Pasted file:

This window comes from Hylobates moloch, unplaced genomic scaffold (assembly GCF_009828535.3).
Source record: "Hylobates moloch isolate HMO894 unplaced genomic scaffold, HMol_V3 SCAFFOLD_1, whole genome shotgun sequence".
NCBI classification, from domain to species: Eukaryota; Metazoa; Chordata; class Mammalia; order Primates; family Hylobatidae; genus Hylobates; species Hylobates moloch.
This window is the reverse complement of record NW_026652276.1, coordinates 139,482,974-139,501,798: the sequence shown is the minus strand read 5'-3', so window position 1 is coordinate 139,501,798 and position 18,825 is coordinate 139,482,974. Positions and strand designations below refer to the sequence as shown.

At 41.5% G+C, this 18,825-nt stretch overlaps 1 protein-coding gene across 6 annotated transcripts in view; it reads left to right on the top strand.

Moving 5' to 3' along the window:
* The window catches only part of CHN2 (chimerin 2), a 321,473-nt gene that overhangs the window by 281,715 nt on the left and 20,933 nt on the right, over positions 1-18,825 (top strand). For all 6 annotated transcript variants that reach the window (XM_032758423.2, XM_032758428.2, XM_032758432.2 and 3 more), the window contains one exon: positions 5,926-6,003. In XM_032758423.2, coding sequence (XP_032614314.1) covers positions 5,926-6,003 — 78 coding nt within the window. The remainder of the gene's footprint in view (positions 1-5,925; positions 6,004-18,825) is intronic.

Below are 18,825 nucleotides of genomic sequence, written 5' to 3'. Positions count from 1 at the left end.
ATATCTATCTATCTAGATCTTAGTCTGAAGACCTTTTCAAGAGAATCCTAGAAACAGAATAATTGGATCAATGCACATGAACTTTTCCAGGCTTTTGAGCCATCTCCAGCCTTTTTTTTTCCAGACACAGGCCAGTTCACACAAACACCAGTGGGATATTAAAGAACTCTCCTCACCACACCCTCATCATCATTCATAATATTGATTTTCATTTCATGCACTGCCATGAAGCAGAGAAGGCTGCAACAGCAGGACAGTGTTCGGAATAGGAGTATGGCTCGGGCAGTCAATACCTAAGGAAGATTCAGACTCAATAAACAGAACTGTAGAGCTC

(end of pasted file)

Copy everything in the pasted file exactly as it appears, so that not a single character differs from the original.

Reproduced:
This window comes from Hylobates moloch, unplaced genomic scaffold (assembly GCF_009828535.3).
Source record: "Hylobates moloch isolate HMO894 unplaced genomic scaffold, HMol_V3 SCAFFOLD_1, whole genome shotgun sequence".
NCBI classification, from domain to species: Eukaryota; Metazoa; Chordata; class Mammalia; order Primates; family Hylobatidae; genus Hylobates; species Hylobates moloch.
This window is the reverse complement of record NW_026652276.1, coordinates 139,482,974-139,501,798: the sequence shown is the minus strand read 5'-3', so window position 1 is coordinate 139,501,798 and position 18,825 is coordinate 139,482,974. Positions and strand designations below refer to the sequence as shown.

At 41.5% G+C, this 18,825-nt stretch overlaps 1 protein-coding gene across 6 annotated transcripts in view; it reads left to right on the top strand.

Moving 5' to 3' along the window:
* The window catches only part of CHN2 (chimerin 2), a 321,473-nt gene that overhangs the window by 281,715 nt on the left and 20,933 nt on the right, over positions 1-18,825 (top strand). For all 6 annotated transcript variants that reach the window (XM_032758423.2, XM_032758428.2, XM_032758432.2 and 3 more), the window contains one exon: positions 5,926-6,003. In XM_032758423.2, coding sequence (XP_032614314.1) covers positions 5,926-6,003 — 78 coding nt within the window. The remainder of the gene's footprint in view (positions 1-5,925; positions 6,004-18,825) is intronic.

Below are 18,825 nucleotides of genomic sequence, written 5' to 3'. Positions count from 1 at the left end.
ATATCTATCTATCTAGATCTTAGTCTGAAGACCTTTTCAAGAGAATCCTAGAAACAGAATAATTGGATCAATGCACATGAACTTTTCCAGGCTTTTGAGCCATCTCCAGCCTTTTTTTTTCCAGACACAGGCCAGTTCACACAAACACCAGTGGGATATTAAAGAACTCTCCTCACCACACCCTCATCATCATTCATAATATTGATTTTCATTTCATGCACTGCCATGAAGCAGAGAAGGCTGCAACAGCAGGACAGTGTTCGGAATAGGAGTATGGCTCGGGCAGTCAATACCTAAGGAAGATTCAGACTCAATAAACAGAACTGTAGAGCTC